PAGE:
The mayor of Clifton, a teeny-weeny town of 62 buildings in rapidly growing southwestern Fairfax County, has stumbled onto a method of paralyzing that politician's nightmare, suburban sprawl.

The method is a sewer system that has pipes, but no plant. The town's sewage has to be hauled out twice a day by a "honey truck." Since the pipes and the truck are full these days, nobody else can move to town.

The mayor is Mynor Floyd McIntyre, who was elected as a write-in candidate in 1976 by the nail-biting margin of 31 to 26. Having shown the stuff of which small-town mayors are made, McIntyre was reelected with only one dissenting vote in 1978, 42 to 1.

In his white clapboard 1908 house with maroon shutters and pear trees in the yard, McIntyre, 66, said that while growth may be licked inside the town there is still plenty for him to worry about.

The mayor wants to keep Fairfax County's fast-food neon and its swilling ranks of pastel town houses from "creeping closer" to the peaceful little valley that shelters Clifton and its studied Victorian charm.

Historically, mayors of Clifton have had other jobs to attend to besides the unpaid position of mayor. In the 1890s, when Clifton was a resort town known for healthy spring water and coll summer nights, Mayor J.M. (Matt) Fullmer also worked as the town's street repairman. Fullmer, a Pennysylvania Dutch German who was exceedingly strong would yoke himself up with an ox for heavy street work and, it is said, cuss out the ox for not keeping up.

Mayor McIntyre, a chain-smoker with gray, crew-cut hair who retired after 37 years of civilian service with the Navy, has no such distractions. He plugs away at defending the integrity of a town of 160 acres, four churches, a Superette store and 180 people who have a common goal of keeping the numbers from growing.

With the "pump and haul" sewer system acting as an impenetrable moat against growth, McIntyre has had time to deal with the town's two other recent "problems."

The first problem, which McIntyre terms a "rough one," was a bar and restaurant that attracted hundreds of "strangers" and their cars at night to Clifton. The owner of the restaurant managed to make just about everybody in town mad at him. McIntyre said, and he was sued 17 times. The big complaint, McIntyre remembers was the noise at 2 a.m. when all the cars left town. After an angry and extended flap, the owner and his business left town.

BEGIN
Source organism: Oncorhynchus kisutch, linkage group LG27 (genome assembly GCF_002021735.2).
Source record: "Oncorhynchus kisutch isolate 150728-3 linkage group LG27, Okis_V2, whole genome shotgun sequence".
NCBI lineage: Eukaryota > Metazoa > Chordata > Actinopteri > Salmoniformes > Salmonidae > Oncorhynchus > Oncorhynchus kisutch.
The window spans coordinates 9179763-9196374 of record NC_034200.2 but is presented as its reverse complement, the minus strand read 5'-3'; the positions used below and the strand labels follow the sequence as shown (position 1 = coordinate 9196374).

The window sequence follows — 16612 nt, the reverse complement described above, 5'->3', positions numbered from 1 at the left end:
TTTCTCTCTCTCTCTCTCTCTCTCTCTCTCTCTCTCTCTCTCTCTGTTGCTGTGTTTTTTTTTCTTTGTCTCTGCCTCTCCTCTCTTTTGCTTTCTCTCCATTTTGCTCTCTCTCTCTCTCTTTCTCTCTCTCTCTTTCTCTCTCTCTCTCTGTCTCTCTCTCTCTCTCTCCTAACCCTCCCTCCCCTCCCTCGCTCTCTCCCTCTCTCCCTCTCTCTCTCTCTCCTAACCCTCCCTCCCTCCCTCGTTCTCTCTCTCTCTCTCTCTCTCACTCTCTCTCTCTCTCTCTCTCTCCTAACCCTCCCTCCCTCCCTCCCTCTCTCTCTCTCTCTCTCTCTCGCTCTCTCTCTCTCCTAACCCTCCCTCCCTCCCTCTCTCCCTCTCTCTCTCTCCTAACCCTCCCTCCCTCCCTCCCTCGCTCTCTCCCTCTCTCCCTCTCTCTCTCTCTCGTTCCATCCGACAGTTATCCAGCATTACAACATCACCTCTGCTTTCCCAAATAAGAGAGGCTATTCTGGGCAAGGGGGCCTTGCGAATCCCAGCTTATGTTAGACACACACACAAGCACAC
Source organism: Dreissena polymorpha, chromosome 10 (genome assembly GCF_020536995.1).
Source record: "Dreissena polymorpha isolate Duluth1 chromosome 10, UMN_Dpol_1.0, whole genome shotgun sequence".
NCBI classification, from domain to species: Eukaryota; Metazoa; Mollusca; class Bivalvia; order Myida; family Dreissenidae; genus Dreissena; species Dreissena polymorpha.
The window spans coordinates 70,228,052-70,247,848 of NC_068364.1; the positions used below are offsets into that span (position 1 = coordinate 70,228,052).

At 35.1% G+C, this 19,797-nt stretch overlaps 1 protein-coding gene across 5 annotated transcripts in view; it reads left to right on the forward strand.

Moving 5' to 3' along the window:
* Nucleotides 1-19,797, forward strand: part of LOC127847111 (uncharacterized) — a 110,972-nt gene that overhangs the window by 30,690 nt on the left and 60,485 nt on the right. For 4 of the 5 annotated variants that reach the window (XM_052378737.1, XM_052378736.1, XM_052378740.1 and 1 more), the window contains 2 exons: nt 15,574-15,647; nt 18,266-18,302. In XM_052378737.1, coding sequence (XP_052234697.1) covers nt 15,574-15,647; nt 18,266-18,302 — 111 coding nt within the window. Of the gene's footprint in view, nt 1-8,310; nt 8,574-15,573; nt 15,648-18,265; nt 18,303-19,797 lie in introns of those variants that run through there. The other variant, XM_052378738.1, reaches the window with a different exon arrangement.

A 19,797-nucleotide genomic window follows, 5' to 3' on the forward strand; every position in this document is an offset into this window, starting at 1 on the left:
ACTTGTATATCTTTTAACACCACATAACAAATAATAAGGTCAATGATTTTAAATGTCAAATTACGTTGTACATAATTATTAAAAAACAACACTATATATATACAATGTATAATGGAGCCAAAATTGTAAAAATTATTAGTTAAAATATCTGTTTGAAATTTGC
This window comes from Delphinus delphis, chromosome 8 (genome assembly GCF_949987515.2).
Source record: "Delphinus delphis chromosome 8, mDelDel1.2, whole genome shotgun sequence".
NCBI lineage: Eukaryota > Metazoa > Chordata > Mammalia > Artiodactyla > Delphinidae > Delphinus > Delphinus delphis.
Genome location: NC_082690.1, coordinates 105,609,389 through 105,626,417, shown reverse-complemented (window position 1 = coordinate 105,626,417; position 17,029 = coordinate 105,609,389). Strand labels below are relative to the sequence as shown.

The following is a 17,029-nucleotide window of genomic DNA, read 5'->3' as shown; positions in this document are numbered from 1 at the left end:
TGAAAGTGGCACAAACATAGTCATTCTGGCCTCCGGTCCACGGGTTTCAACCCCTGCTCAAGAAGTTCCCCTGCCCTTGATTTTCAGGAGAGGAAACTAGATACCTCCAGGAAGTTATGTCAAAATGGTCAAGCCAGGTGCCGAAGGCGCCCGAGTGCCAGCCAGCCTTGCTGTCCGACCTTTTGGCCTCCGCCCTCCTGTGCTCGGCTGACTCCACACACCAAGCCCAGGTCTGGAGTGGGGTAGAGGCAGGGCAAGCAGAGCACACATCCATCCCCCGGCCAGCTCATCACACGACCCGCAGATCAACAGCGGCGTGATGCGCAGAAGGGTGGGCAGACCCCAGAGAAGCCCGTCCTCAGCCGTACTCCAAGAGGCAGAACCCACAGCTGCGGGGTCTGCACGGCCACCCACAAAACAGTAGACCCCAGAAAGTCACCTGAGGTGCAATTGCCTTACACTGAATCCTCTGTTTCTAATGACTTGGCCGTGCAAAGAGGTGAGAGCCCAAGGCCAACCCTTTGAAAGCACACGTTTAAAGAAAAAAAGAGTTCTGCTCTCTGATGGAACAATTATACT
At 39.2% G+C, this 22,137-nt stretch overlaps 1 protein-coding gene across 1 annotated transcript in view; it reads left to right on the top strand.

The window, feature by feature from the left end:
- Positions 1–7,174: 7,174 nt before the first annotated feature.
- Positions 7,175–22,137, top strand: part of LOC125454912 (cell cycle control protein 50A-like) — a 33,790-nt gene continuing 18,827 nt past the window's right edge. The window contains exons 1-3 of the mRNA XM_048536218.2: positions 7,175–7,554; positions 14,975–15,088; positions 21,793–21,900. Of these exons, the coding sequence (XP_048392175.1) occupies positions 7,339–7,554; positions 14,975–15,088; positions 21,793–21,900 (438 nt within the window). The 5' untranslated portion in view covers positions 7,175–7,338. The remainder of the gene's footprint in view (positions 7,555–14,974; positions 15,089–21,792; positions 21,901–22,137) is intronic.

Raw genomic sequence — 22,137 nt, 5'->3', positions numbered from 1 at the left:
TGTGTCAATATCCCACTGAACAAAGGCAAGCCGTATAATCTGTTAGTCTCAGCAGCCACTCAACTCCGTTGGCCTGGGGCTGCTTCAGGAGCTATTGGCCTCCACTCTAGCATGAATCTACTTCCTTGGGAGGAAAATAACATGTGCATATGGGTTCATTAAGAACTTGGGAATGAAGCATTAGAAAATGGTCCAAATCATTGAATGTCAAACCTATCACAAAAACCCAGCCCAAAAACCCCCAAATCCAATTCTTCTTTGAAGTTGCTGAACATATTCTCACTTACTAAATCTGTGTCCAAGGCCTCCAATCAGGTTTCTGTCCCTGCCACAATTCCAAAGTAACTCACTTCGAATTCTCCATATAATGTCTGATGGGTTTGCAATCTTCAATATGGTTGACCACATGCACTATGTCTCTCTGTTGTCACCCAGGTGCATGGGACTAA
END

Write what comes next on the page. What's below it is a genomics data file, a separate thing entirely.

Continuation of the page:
The second problem, as yet unsolved, is much like the first-a noise problem. McIntyre says that kids from Fairfax County bring their cars to Clifton to race up and down Main Street at night and make the townspeople nervous. A cop has been hired to nab the insensitive speeders weekend nights. McIntyre doesn't know yet if the cop has solved the problem.

But of Clifton's note crises during McIntyre's three-year mayoral reign are hard to understand from the standpoint of noise. Clifton, as any resident will admit, is one of the noisiest little towns in the country. On two shiny railroad tracks that cut through town roar about 20 freight and passenger trains a day. Dishes shake in cupboards and barking dogs seem to lose their voices against the almost hourly rumble of the railroad.

"If trains annoy you, don't move to Clifton. It is as simple at that," says Earl Lee, owner of the Clifton Superette. "You can tell if someone in town is a native of Clifton when the train comes through. The native will just stop talking and wait for the train to go by."

But Mayor McIntyre says it is not his job to make sense out of citizen complaints about noise; it is his job to do something about those complaints. And the town has recognized McIntyre's efforts.

The Lions Club of Clifton this year named McIntyre man of the year. At the Superette down on Main Street, Lee says that if McIntyre, who belongs to nearly every organization in Clifton, could just join the ladies auxiliary of the volunteer fire department, the mayor "would have the whole town sewed up."

Having done what he can about noise, McIntyre says he has bigger fish to fry. The federal government is requiring Clifton, a town that cannot grow, to put together a comprehensive plan for growth and to have it done by 1980.

The mayor, who has a law degree from Catholic University and is not easily cowed by bureaucratic regulation, is now asking himself the question: "What the hell are you gonna plan? We ain't got no space." CAPTION: Picture, A sewer system with no treatment plant has held Clifton's growth to a minimum. Mayor Mynor McIntyre says he still has problems, though. By James K.W. Atherton-The Washington Post